Normally, investors hate it when a company can't pin down its sales guidance for the year. But I don't think anybody will complain about Cephalon's (NASDAQ:CEPH) inability to keep its guidance -- after all, it just upped its 2006 revenue forecast for the fourth time this year.

The biopharmaceutical company increased its revenue estimate to a little over $1.5 billion for the year, after a strong third quarter showed a 56% year-over-year increase in revenues to $482 million. Revenue growth has been driven by all of Cephalon's major products but Provigil, a treatment for excessive daytime sleepiness, which provides nearly half of sales:

Provigil Sales*

Y-O-Y Growth

Q3 2006



Q2 2006



Q1 2006



Q4 2005



Q3 2005



In millions.

Thankfully, Provigil won't face generic competition until early 2012, because Cephalon doesn't have much of a drug pipeline to make up for lost sales.

For the quarter, gross margins were flat at 87%, and adjusted operating income was up significantly to $168 million, driving $1.61 in adjusted earnings per share.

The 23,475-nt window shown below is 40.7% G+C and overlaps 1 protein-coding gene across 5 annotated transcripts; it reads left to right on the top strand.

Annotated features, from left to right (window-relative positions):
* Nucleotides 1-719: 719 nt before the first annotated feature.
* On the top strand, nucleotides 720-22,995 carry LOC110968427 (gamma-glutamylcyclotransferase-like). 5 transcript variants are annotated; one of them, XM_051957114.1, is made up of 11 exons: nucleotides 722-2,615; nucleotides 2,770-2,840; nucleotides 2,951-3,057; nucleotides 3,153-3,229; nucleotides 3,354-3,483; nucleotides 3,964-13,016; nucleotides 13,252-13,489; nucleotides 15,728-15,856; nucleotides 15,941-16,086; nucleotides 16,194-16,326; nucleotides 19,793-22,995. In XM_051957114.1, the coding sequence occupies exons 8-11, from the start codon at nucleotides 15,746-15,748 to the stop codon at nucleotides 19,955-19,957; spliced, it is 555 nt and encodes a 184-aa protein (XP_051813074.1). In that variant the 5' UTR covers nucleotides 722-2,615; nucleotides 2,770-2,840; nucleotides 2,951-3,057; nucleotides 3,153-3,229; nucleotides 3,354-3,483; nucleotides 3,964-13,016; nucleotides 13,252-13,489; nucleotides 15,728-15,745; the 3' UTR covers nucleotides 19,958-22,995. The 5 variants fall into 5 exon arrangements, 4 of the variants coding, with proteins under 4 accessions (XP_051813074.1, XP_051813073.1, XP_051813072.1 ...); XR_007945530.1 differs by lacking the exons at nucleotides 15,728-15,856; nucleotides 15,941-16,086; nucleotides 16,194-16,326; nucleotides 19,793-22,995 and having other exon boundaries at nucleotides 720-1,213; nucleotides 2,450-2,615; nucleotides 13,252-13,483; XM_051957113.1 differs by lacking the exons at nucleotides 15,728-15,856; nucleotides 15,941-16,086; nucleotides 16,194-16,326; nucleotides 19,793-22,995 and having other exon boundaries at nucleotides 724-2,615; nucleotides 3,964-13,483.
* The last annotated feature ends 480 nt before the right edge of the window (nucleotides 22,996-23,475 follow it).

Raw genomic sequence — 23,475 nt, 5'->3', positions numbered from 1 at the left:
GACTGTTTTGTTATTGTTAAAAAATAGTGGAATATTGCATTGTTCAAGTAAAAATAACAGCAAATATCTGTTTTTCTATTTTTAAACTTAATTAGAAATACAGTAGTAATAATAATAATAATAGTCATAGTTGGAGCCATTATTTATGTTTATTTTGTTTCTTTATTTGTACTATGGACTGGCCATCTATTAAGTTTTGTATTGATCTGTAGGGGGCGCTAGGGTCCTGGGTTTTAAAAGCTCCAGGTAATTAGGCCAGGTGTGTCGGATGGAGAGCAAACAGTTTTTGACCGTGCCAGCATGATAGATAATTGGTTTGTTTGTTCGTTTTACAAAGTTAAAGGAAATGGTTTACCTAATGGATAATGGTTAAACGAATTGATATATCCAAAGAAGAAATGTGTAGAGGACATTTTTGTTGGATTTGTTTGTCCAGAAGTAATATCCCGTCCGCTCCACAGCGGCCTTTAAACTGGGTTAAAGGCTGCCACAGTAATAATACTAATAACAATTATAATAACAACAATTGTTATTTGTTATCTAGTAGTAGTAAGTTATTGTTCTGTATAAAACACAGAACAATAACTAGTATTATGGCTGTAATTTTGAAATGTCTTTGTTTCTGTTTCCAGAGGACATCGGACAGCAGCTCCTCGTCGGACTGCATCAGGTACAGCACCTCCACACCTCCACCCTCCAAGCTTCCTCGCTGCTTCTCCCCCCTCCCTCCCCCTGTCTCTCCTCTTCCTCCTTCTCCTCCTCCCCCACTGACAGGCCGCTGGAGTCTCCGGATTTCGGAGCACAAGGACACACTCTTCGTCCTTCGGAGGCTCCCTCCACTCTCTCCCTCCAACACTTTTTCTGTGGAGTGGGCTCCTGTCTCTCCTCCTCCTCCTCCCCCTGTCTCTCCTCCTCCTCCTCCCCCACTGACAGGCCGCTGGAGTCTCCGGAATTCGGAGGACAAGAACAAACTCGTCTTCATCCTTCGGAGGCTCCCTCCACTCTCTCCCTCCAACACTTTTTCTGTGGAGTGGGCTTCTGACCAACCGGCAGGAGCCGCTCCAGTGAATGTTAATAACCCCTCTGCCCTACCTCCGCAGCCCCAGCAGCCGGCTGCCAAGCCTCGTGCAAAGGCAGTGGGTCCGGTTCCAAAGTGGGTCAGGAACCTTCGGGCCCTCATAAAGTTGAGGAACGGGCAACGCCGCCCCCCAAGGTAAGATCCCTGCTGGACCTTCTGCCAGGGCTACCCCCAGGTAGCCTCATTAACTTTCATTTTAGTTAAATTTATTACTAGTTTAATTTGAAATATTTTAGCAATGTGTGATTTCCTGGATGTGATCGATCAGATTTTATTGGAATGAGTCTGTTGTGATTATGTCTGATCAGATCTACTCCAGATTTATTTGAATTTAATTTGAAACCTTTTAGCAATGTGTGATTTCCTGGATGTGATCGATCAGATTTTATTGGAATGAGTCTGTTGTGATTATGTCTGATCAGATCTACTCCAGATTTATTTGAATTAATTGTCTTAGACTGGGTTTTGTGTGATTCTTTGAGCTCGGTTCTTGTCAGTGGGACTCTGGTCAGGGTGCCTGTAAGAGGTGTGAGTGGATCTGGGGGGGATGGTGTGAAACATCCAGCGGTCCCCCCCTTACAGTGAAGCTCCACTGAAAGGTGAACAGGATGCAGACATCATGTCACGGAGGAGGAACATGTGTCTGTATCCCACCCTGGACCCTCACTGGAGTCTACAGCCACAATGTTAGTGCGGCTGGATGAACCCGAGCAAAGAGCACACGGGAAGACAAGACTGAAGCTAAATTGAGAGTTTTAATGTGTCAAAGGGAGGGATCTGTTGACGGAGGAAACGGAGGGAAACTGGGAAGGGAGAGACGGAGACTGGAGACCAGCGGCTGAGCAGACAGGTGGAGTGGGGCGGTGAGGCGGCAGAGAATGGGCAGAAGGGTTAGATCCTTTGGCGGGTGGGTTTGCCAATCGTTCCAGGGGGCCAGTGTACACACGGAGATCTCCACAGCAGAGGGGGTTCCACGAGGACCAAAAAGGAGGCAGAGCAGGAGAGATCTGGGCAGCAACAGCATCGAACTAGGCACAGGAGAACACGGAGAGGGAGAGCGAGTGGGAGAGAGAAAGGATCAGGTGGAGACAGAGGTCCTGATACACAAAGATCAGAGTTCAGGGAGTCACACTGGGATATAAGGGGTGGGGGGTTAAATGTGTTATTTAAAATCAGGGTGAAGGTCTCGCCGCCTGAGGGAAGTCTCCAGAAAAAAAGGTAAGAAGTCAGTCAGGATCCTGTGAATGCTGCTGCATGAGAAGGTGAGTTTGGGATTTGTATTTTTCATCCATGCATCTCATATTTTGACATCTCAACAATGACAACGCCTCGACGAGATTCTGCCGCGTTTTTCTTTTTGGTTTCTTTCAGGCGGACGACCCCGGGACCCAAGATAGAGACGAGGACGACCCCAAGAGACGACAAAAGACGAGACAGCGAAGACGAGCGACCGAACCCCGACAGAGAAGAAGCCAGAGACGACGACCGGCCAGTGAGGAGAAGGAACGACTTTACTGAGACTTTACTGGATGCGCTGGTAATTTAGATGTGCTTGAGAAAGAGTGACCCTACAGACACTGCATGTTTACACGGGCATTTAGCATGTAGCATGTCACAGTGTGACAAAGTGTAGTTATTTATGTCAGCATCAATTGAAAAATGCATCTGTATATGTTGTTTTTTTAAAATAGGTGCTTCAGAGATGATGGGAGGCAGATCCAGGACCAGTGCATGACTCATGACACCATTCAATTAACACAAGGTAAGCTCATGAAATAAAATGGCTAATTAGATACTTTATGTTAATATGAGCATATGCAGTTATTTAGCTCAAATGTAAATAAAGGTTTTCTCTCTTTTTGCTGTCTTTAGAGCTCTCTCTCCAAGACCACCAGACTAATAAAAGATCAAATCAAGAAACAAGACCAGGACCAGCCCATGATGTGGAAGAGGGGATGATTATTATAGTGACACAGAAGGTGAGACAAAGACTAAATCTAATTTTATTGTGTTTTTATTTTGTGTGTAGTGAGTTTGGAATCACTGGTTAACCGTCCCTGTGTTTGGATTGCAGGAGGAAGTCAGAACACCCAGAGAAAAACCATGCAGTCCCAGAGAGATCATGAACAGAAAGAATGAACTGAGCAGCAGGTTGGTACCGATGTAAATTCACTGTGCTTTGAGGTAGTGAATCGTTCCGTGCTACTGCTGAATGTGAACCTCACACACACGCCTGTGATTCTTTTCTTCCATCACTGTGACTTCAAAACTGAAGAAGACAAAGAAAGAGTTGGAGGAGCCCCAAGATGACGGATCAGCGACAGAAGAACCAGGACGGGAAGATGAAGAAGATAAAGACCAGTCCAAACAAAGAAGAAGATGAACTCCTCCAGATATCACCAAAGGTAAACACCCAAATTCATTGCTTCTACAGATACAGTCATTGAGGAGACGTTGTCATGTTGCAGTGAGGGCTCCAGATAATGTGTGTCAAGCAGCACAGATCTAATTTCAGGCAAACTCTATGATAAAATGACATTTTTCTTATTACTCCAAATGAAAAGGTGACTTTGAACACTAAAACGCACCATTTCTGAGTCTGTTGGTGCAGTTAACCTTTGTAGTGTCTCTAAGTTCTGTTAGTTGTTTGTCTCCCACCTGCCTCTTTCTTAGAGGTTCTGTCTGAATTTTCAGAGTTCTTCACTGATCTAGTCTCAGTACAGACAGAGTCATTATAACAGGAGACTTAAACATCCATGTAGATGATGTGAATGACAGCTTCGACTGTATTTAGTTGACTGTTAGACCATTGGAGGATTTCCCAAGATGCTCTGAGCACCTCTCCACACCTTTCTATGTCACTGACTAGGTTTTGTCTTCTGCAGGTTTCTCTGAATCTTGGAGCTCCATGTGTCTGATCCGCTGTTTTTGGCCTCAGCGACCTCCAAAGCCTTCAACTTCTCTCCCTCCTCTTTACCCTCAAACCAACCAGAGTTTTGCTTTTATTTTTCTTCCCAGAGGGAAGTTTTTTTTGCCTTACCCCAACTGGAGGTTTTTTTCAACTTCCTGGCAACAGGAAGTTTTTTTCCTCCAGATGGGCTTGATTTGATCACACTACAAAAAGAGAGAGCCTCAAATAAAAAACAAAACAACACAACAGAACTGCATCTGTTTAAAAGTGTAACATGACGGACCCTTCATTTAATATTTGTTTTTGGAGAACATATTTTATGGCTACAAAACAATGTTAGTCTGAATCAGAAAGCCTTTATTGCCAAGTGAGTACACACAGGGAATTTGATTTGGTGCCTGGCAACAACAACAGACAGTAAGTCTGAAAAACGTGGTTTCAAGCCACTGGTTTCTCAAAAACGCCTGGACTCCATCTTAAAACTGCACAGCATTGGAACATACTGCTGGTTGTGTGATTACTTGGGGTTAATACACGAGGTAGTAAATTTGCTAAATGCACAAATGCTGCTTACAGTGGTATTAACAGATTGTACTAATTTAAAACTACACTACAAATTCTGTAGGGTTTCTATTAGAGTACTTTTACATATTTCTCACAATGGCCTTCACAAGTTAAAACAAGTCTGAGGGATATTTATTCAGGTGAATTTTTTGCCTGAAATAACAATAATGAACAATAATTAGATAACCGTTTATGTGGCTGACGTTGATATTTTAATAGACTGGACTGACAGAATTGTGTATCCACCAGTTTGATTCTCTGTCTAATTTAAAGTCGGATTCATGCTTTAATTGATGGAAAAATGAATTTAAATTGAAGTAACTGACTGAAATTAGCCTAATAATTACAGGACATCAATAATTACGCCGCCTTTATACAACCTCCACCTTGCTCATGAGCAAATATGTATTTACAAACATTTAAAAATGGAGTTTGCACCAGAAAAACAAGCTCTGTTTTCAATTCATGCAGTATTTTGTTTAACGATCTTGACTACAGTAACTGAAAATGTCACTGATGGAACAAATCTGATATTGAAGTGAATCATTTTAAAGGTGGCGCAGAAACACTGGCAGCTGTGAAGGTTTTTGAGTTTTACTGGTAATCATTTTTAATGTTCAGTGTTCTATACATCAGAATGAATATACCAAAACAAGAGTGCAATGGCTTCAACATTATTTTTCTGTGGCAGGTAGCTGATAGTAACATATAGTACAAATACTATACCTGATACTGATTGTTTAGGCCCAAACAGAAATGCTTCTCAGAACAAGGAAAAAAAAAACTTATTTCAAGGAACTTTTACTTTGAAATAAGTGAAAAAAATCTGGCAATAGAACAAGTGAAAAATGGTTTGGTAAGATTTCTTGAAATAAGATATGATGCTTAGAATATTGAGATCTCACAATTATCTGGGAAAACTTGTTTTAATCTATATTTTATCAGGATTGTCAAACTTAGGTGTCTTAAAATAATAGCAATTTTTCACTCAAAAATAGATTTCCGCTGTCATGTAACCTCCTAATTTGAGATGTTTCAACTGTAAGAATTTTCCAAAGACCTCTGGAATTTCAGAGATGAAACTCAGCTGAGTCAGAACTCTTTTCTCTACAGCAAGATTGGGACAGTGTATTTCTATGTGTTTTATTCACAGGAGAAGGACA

The increased revenue estimate for 2006 is approximately 32% higher than 2005's revenues. Unfortunately, because of generic competition for one of its products, Actiq, sales are expected to be roughly flat for 2007. Stlll, adjusted earnings will be down to $4.50-$4.60 a share from the $5.10-$5.20 the company will earn per share this year.

There was one success this quarter with Cephalon's pipeline; a follow-on drug named Fentora was finally given full approval and a should take over for its over $400 million-a-year pain drug Actiq, just as generic competition starts to eat away at Actiq sales. The other pipeline development this quarter was the FDA rejection for approval of Cephalon's ADHD drug candidate, Sparlon, which prompted Cephalon to cancel the development program.

Trading at less than three times sales and roughly 15 times 2007 earnings estimates, shares of Cephalon aren't exactly expensive, even discounting its drug pipeline completely (which does have some value). Other than using some of the gobs of cash that it is throwing off as a dividend to assuage investors as they wait for sales to grow again in 2008, there's not much to quibble about with Cephalon right now. And that's a rare thing to say about any biopharmaceutical company.

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Fool contributor Brian Lawler does not own shares of any company mentioned in this article. The Fool has a disclosure policy.